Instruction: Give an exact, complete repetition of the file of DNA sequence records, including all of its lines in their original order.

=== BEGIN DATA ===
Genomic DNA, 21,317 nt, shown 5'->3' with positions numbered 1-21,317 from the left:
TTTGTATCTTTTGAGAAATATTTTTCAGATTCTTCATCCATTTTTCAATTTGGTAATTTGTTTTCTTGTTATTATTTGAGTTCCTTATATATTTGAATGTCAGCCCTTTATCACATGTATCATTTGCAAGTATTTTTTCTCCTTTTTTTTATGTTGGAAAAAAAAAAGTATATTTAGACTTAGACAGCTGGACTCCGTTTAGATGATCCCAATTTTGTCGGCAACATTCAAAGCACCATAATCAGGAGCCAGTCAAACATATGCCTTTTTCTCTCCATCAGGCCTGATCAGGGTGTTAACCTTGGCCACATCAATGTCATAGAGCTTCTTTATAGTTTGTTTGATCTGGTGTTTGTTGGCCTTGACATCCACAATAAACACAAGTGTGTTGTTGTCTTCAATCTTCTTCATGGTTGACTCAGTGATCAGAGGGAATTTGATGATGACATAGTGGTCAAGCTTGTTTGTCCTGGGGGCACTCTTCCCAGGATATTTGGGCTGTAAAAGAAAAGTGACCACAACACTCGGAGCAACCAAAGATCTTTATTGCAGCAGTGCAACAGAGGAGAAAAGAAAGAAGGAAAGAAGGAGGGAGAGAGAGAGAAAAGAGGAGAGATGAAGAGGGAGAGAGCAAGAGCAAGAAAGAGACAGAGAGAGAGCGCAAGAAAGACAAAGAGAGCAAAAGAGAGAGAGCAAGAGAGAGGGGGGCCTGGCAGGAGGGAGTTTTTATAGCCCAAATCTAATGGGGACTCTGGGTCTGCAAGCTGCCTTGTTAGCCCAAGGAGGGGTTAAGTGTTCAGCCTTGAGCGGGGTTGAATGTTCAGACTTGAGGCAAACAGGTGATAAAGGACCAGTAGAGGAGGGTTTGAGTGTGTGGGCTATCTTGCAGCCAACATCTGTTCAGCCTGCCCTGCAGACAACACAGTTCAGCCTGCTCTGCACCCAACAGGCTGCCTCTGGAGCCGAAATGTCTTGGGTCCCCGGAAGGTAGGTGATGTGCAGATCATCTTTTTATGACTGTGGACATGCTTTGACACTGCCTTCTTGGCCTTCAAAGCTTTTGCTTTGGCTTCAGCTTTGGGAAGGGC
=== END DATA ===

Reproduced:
Genomic DNA, 21,317 nt, shown 5'->3' with positions numbered 1-21,317 from the left:
TTTGTATCTTTTGAGAAATATTTTTCAGATTCTTCATCCATTTTTCAATTTGGTAATTTGTTTTCTTGTTATTATTTGAGTTCCTTATATATTTGAATGTCAGCCCTTTATCACATGTATCATTTGCAAGTATTTTTTCTCCTTTTTTTTATGTTGGAAAAAAAAAAGTATATTTAGACTTAGACAGCTGGACTCCGTTTAGATGATCCCAATTTTGTCGGCAACATTCAAAGCACCATAATCAGGAGCCAGTCAAACATATGCCTTTTTCTCTCCATCAGGCCTGATCAGGGTGTTAACCTTGGCCACATCAATGTCATAGAGCTTCTTTATAGTTTGTTTGATCTGGTGTTTGTTGGCCTTGACATCCACAATAAACACAAGTGTGTTGTTGTCTTCAATCTTCTTCATGGTTGACTCAGTGATCAGAGGGAATTTGATGATGACATAGTGGTCAAGCTTGTTTGTCCTGGGGGCACTCTTCCCAGGATATTTGGGCTGTAAAAGAAAAGTGACCACAACACTCGGAGCAACCAAAGATCTTTATTGCAGCAGTGCAACAGAGGAGAAAAGAAAGAAGGAAAGAAGGAGGGAGAGAGAGAGAAAAGAGGAGAGATGAAGAGGGAGAGAGCAAGAGCAAGAAAGAGACAGAGAGAGAGCGCAAGAAAGACAAAGAGAGCAAAAGAGAGAGAGCAAGAGAGAGGGGGGCCTGGCAGGAGGGAGTTTTTATAGCCCAAATCTAATGGGGACTCTGGGTCTGCAAGCTGCCTTGTTAGCCCAAGGAGGGGTTAAGTGTTCAGCCTTGAGCGGGGTTGAATGTTCAGACTTGAGGCAAACAGGTGATAAAGGACCAGTAGAGGAGGGTTTGAGTGTGTGGGCTATCTTGCAGCCAACATCTGTTCAGCCTGCCCTGCAGACAACACAGTTCAGCCTGCTCTGCACCCAACAGGCTGCCTCTGGAGCCGAAATGTCTTGGGTCCCCGGAAGGTAGGTGATGTGCAGATCATCTTTTTATGACTGTGGACATGCTTTGACACTGCCTTCTTGGCCTTCAAAGCTTTTGCTTTGGCTTCAGCTTTGGGAAGGGC